The Divisive Misuse of a Religious Symbol, An Act Both Obnoxious and Irrational

Helen Thomas turned 90 last week. I wonder what she thinks about the destroyed remnant of a t-joint rubble beam hoisted as a centerpiece of the World Trade Center (WTC) Memorial in New York?

Well, I hope someone asks the good lady. I have an idea what she would say about the intrusion of religion into a public event that belongs equally to all Americans, of all religions and no religions.

Here is an exchange from a line of questioning Ms. Thomas had with the president at George W. Bush's first press conference in 2002:

Helen Thomas: "Mr. President, why do you refuse to respect the wall between the church and the state? And you know that the mixing of religion and government for centuries has led to slaughter. I mean, the very fact that our country has stood in good stead by having the separation-why do you break it down?"

Pres. Bush: "Helen, I strongly respect the separation of church and state..."

Thomas: "Well, you wouldn't have a religious office in the White House if you did . . . You are a secular official. And not a missionary. Atheists pay taxes, too."

Just so. And besides paying taxes, atheists (and Jews, Buddhists, Muslims, etc.) also died with Christians on 9/11. All died when 19 faith-based fanatics hijacked passenger planes to get to their blind dates with 72 virgins. Every one of these devout martyrs was hell-bent seeking eternal bliss. A bonus was the chance to exact a good measure of revenge against those with different ideas about religions different from theirs (i.e., "infidels").

But, the bogus Christian symbol, bogus because it is no more a sign of anything from the great beyond than the likeness of a god or goddess seen by some true believers in cookies, cloud patterns or the aftermath of tornado rubble. ("Look - the steeple remains. It's a sign from above. Praise Jesus.")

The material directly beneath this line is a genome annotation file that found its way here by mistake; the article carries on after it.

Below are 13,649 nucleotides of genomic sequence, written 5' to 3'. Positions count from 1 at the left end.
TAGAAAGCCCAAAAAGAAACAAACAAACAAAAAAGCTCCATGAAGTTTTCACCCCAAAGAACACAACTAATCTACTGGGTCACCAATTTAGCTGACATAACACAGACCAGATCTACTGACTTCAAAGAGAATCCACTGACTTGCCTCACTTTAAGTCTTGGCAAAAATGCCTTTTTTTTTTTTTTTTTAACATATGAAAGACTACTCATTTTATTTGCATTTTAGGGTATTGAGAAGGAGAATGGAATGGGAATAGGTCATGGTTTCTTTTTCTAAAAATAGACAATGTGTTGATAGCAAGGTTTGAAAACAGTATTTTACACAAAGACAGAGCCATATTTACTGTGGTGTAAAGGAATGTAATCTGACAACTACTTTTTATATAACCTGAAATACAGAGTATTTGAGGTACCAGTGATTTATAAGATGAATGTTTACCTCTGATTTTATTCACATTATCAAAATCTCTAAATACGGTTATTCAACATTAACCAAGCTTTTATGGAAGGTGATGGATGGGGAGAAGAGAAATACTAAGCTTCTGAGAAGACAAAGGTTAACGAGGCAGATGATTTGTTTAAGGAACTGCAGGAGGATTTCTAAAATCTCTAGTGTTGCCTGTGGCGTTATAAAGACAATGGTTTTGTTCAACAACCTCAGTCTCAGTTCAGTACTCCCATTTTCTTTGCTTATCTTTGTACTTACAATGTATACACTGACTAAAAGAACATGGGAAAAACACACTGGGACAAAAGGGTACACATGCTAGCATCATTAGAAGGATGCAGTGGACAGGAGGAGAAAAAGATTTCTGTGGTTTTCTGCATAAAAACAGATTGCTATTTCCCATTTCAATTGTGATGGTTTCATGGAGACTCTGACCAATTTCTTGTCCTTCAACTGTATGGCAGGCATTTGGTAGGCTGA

Ellery Schempp, a champion of the First Amendment who was instrumental in the protest against compulsive prayer in public schools leading to a Supreme Court ruling against the practice in 1963, stated that "public prayer is not intended to promote religious values but to enhance the authority of some churches and some political views over others.  (Speech at the convention of the Freedom from Religion Foundation annual meeting, Oct. 13, 2007.)

Some, including John Steward of "The Daily Show," a prominent liberal non-Christian, believe objections to the Christian cross at ground zero are ill advised. Why make a big deal of it? "Hey, it gives people comfort. Don't make waves. Let it go."

Well, that's what many advised Ellery Schempp and his parents to do. We are better off, I believe, that he and others through the years and continuing to this day, do not think much of this advice. We are fortunate, I think, that many like Mr. Schempp take separation of church/state seriously, and are willing to make waves and discomfort the faithful who insist in trying to push their religions into our faces. To put a stop to it, we must step forward and say, "no thanks."

Staying quiet and meet, making no objection to keep the peace is certainly an option. However, it seems unwise. A lot of non-Christians suffered from 9/11 events, including believers and freethinkers who favor reason over revelation. What does a cross contribute to their thoughts and feelings about the tragedy? What if another faith group were involved, say, Islamists who also lost family and friends at the memorial site? How would the Christian cross enthusiasts feel about a crescent and star t-beam (Islam) or a Shinto beam? Actually, because Jewish people have political power in New York, a Star of David (man-made, not plucked ready made from beam rubble), has been added. Why stop there? Would it not be more appropriate to give all religions representation or, to keep things simple and clean, none at on public land using public funds? Why not represent all faiths - or none - equally?

A 9/11 memorial should be religion neutral. Let's have the focus on the event and some symbol of recovery from it, not on religion, which inspired the disaster in the first place.